I can't take credit for this one - this was a gift to me shortly before leaving Japan in 1993. It was presented to me by a friend of a friend - and when I saw the amount of hand work that went into this quilt I was floored. I knew the artist - but not well - and her generosity with this gift blew me away.
The noshi ribbons are all hand appliqued. The ties are all hand embroidery. The piecing I believe is hand done - and the quilting is all by hand as well.
For many many years this quilt languished in my trunk - I just did not know how or where I wanted to display it. It was finally hung on our bedroom wall about 6 months ago - using a curtain rod and clips - and I rotate it every month 90 degrees to avoid it stretching. The beauty of this design is that it is equally stunning no matter which way it is hung (currently I think it is "upside down" as the artist's signature is at the top left and upside down)
For those that don't know the significance of "noshi" I have copied some background information below:
"Noshi" is said to have been a contracted word for "noshi-awabi", which is made by shaving a shelled awabi (abalone) into ribbons and drying them in the sun. Since a long time ago, though we cannot clearly tell when it takes its rise, Japan has had a custom of attaching "noshi-awabi" when people send gifts or congratulatory presents to others.
The reason for attaching a noshi was, according to some folklore researchers, to symbolize the immunity to evil things: the sender's pure mind and the harmlessness of the gift. In the past, Japanese people seldom ate animal products and even avoided them on sorrowful occasions such as mourning. Animal products were associated with the happy events, and as a representative of them, noshi-awabi, once perceived as "the best gift", were attached to the gift they send to show their goodwill. In addition, there is a legend that awabi provides perpetual youth and longevity. That might have also affected the rise of this custom.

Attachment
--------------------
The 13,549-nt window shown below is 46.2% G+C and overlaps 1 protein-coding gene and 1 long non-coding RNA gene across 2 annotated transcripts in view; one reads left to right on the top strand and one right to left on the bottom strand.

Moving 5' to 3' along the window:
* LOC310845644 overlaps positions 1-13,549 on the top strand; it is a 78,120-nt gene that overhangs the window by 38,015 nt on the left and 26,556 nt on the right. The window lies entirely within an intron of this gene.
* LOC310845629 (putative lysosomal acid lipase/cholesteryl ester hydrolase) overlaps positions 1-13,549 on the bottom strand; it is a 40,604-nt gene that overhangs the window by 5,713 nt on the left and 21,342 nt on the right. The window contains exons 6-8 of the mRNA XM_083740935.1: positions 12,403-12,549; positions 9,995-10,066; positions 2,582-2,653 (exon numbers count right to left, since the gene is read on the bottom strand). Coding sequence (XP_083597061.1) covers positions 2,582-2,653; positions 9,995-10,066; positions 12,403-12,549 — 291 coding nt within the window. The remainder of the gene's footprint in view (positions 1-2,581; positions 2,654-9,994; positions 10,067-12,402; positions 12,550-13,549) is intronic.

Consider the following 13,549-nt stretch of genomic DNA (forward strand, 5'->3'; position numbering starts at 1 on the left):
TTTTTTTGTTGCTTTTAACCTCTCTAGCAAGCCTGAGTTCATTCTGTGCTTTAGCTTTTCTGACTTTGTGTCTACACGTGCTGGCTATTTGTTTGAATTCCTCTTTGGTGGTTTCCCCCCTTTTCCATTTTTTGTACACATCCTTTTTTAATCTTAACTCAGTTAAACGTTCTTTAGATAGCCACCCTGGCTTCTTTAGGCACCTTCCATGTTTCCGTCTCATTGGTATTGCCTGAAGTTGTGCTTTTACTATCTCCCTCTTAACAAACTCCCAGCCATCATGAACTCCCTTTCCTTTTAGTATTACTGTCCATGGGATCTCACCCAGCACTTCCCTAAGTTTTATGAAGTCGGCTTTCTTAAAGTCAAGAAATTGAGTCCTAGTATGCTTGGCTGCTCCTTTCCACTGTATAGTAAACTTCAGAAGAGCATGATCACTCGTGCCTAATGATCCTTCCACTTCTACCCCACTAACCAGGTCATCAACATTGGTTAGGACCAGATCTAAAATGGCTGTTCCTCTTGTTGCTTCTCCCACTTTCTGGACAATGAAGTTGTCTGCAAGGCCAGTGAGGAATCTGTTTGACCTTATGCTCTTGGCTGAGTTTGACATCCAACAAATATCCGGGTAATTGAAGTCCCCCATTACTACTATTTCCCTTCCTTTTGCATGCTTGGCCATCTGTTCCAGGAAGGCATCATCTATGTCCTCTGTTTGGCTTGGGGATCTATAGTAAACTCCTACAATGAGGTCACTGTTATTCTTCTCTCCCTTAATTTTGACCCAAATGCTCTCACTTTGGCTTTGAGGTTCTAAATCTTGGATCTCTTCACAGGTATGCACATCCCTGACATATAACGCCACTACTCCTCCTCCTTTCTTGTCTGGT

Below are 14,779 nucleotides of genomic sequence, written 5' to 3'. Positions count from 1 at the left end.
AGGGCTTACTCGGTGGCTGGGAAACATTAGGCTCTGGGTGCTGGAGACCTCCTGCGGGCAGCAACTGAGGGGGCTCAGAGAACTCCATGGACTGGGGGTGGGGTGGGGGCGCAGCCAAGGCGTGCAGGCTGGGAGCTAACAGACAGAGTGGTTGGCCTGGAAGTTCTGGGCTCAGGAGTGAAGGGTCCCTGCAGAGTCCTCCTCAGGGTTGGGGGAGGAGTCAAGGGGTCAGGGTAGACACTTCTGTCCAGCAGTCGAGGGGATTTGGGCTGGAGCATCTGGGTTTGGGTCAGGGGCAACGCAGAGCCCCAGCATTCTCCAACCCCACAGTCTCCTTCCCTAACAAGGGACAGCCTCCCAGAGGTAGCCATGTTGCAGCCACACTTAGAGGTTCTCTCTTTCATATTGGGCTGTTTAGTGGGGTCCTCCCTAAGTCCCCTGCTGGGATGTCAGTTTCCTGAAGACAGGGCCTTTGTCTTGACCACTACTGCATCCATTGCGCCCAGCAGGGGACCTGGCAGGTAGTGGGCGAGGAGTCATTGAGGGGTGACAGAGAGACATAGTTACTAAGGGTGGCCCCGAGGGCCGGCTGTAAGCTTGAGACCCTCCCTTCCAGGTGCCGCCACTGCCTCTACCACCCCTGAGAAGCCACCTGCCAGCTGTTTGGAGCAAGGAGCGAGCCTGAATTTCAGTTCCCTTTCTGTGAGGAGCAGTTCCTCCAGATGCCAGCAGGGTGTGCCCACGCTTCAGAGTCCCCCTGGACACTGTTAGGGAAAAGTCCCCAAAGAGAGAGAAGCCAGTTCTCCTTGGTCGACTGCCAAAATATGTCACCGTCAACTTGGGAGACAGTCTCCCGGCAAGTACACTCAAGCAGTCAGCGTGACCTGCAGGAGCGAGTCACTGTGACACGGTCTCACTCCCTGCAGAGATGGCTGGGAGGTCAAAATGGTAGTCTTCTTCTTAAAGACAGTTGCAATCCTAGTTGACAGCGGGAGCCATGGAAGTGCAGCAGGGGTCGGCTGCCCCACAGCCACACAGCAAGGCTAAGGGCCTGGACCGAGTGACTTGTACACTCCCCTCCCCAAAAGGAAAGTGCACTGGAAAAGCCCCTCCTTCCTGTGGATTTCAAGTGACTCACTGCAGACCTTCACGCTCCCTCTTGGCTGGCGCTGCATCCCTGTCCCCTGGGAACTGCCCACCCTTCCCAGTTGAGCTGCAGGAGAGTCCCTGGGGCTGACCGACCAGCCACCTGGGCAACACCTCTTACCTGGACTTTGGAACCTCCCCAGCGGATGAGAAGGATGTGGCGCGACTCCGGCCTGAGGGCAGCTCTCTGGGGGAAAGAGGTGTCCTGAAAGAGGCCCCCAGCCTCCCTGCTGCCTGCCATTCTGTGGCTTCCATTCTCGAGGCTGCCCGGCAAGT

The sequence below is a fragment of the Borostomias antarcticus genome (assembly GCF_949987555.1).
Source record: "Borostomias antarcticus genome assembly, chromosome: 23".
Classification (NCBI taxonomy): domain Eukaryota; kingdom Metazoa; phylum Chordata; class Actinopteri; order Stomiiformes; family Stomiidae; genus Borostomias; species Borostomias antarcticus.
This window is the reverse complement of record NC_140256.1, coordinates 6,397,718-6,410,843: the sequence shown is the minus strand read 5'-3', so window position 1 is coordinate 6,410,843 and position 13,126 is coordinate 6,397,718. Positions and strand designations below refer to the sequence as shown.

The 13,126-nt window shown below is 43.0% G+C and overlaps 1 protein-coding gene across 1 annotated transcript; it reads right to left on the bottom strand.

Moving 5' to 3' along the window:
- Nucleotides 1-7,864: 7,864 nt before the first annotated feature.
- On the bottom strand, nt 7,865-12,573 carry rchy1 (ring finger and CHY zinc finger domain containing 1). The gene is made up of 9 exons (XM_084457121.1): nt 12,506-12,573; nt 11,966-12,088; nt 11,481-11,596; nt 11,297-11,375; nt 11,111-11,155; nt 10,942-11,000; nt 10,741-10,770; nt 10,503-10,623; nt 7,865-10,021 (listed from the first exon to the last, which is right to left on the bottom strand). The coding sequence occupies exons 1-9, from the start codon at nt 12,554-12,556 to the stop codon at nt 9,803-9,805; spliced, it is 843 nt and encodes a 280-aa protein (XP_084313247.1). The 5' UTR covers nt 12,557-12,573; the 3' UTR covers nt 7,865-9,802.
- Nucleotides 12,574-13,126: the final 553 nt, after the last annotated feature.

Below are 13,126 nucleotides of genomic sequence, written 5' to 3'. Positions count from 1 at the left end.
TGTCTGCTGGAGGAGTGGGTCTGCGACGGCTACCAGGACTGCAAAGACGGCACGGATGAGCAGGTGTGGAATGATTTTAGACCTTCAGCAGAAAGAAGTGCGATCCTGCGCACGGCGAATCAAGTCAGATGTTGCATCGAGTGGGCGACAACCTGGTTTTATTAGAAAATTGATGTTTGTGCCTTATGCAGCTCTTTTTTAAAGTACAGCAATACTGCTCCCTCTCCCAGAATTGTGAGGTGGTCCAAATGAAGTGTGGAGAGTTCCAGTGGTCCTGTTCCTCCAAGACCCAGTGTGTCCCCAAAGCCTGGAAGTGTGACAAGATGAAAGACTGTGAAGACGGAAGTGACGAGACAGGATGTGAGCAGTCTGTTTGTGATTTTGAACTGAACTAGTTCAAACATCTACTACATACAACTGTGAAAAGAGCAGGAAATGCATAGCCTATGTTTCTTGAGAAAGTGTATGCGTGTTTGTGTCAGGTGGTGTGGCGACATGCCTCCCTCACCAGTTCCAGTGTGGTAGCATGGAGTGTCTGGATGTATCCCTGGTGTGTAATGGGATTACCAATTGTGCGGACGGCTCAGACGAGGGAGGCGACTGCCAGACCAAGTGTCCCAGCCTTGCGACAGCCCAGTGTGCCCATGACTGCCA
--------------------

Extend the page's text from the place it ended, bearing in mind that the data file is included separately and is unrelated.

Today, the original significance of noshi-awabi has been lost, but the custom survives. A typical noshi is composed of a narrow piece of yellow paper, which is a substitute for noshi-awabi, folded in a special way in a piece of white-and-red paper to form a hexagon. Very often, noshi is replaced by a "noshi-gami", a piece of paper on which an image of noshi is printed, or the word "no-shi" in hiragana (the Japanese syllabary) are printed. We use a noshi for a happy event, not for a sorrowful one, just as in the past.
Louis Frederic, translated by Kathe Roth, Japan encyclopedia, Cambridge, Mass. /London, 2002
Ajio Fukuda et al., Nihon Minzoku Daijiten, Tokyo, 2000